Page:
Jon Woods, the general manager of Coca-Cola in the UK, has hit out at chancellor George Osborne's plans to introduce a tax on sugary drinks from 2018.
As BuzzFeed News reported, the measure, introduced in yesterday's Budget, will add 8p to the cost of a can of Coca-Cola and affect other soft drinks like Fanta, Ribena, and Sprite.
From April 2018, a tax of 18p or 24p per litre, depending on the sugar content, will be added to fizzy drinks depending on their sugar content. Dairy drinks and fruit juices will be exempt.
The tax is designed to stop people from drinking as many sugary drinks in a bid to tackle the growing childhood obesity crisis, which experts fear could see more than half of children overweight or obese within a generation.
But Woods said the tax would "do very little" and in fact add to people's cost of living.
He said it was a "disappointment" that the government was singling out soft drinks and said increasing the price of Coke and other sugary drinks "flies in the face of evidence from around the world which shows taxes do very little, if anything, to reduce sugar and calorie intake".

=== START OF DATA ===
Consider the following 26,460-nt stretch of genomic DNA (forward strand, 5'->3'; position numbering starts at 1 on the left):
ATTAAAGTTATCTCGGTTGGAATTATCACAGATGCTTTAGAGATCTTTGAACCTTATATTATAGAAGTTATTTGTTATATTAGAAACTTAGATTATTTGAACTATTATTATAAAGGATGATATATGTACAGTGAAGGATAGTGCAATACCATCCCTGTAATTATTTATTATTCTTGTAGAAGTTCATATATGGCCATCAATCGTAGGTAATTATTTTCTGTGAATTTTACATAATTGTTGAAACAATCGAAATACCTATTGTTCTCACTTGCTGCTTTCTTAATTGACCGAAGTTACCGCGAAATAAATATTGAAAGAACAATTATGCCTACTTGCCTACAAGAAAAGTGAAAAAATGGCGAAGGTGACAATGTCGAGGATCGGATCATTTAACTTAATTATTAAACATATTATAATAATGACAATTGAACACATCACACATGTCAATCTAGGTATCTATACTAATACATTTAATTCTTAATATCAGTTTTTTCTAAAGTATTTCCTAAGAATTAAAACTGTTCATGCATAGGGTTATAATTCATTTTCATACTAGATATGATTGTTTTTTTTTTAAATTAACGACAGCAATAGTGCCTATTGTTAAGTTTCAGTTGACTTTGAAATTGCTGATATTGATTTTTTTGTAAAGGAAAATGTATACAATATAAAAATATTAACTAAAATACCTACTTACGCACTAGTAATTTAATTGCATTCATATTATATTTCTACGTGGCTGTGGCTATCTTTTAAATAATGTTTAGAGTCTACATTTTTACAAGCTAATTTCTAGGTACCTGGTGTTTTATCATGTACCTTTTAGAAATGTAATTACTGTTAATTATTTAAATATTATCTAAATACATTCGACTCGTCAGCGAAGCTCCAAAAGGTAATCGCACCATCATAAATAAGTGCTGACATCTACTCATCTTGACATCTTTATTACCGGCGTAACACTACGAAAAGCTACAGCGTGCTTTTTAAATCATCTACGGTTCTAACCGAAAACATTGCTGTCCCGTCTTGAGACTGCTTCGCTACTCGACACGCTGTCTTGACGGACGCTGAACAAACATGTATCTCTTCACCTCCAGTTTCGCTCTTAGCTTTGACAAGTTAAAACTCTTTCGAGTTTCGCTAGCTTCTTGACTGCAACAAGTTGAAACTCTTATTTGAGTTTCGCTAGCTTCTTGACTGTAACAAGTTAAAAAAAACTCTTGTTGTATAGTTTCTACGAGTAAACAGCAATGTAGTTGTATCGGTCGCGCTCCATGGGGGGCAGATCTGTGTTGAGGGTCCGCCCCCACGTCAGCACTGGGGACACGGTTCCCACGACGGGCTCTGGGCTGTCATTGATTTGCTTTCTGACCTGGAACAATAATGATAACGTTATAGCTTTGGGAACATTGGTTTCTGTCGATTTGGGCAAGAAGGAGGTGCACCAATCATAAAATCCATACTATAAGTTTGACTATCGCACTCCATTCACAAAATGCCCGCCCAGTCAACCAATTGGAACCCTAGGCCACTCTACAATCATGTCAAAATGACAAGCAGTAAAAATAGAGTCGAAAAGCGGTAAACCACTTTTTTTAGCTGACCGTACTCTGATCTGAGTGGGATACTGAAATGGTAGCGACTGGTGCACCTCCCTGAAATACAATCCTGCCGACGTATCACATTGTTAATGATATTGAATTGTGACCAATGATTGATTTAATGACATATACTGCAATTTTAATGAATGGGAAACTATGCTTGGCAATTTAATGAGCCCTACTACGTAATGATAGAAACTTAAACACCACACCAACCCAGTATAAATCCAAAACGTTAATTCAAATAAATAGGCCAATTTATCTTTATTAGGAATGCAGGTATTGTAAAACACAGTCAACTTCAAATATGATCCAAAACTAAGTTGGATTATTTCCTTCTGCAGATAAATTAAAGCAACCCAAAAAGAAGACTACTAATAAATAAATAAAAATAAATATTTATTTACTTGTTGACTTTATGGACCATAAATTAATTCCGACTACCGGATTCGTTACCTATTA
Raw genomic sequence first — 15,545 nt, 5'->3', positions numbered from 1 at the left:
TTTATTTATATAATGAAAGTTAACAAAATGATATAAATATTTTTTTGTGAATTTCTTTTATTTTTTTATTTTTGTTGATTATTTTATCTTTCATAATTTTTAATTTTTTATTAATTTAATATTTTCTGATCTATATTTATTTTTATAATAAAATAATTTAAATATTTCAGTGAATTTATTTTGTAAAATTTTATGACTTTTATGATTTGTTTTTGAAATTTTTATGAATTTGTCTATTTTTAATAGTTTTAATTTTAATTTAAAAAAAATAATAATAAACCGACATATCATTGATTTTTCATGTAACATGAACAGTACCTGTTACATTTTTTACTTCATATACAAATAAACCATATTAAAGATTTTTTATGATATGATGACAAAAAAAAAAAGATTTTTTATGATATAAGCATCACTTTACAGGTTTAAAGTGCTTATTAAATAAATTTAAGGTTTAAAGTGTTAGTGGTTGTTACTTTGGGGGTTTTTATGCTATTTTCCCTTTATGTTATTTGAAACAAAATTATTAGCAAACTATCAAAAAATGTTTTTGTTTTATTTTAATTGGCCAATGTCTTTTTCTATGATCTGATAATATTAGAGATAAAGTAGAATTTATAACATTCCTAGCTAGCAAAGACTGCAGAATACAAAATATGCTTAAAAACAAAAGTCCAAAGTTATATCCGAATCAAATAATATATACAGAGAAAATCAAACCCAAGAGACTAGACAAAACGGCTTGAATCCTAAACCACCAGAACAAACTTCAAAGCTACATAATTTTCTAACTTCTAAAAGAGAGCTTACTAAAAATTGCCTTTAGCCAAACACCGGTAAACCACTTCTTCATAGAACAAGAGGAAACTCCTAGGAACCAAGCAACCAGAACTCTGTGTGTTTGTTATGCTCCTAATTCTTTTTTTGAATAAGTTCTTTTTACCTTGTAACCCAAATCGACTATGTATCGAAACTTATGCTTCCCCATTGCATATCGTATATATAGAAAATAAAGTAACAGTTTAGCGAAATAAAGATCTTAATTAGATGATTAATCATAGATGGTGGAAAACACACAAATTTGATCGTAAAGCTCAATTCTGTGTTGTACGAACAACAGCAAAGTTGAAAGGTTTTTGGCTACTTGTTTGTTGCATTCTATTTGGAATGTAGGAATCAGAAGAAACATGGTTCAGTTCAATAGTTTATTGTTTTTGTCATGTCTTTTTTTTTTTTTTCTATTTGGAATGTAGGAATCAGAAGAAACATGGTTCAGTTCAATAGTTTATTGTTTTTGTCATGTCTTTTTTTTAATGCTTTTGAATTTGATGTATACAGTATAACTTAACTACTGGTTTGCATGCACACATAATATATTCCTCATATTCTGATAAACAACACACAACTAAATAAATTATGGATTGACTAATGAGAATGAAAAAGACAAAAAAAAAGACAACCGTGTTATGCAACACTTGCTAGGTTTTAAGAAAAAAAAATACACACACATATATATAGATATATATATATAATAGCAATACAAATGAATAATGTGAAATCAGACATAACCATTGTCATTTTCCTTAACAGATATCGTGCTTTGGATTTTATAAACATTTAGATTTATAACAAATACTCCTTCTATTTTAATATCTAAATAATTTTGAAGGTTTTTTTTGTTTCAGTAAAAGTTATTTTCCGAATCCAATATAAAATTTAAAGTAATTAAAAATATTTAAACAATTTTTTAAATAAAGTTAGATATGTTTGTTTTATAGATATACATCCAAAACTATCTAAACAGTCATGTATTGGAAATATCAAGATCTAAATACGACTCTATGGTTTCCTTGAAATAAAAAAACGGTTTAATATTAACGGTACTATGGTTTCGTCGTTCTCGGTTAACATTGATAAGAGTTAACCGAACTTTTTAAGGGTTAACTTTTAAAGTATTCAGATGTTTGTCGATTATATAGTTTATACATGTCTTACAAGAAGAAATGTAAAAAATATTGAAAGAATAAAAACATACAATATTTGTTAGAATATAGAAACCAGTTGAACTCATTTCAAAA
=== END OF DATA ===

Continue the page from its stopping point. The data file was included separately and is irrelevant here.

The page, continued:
"We understand obesity is an issue that needs to be addressed and will continue our work to reduce the sugar and calories consumed from our drinks," he said.
"We have already done a great deal and our actions are doing more to reduce sugar and calorie intake than a tax will."
George Osborne watches pupils during a netball lesson at St Benedict's Catholic Primary School in Garforth, West Yorkshire
The food industry has reacted angrily to the chancellor's announcement, which sources from the food industry and campaigners told BuzzFeed News came as a shock.
A.G Barr, maker of Irn Bru, lashed out at the plans, as did Britvic, which makes brands including J20 and Tango.
The two bodies that represent drinks manufacturers, the British Soft Drinks Association and the Food and Drink Federation, both told BuzzFeed News the measure was "disappointing".
Meanwhile, health campaigners, including the Children's Food Campaign, heralded it as a "bold strategy" and a "really important victory for children's health".
Online, people have had mixed reaction to the news.
Jamie Oliver, who has campaigned for the tax to be introduced, celebrated it as a step forward. Others called it a regressive move that would increase the cost of drinks at a time where people are already squeezed.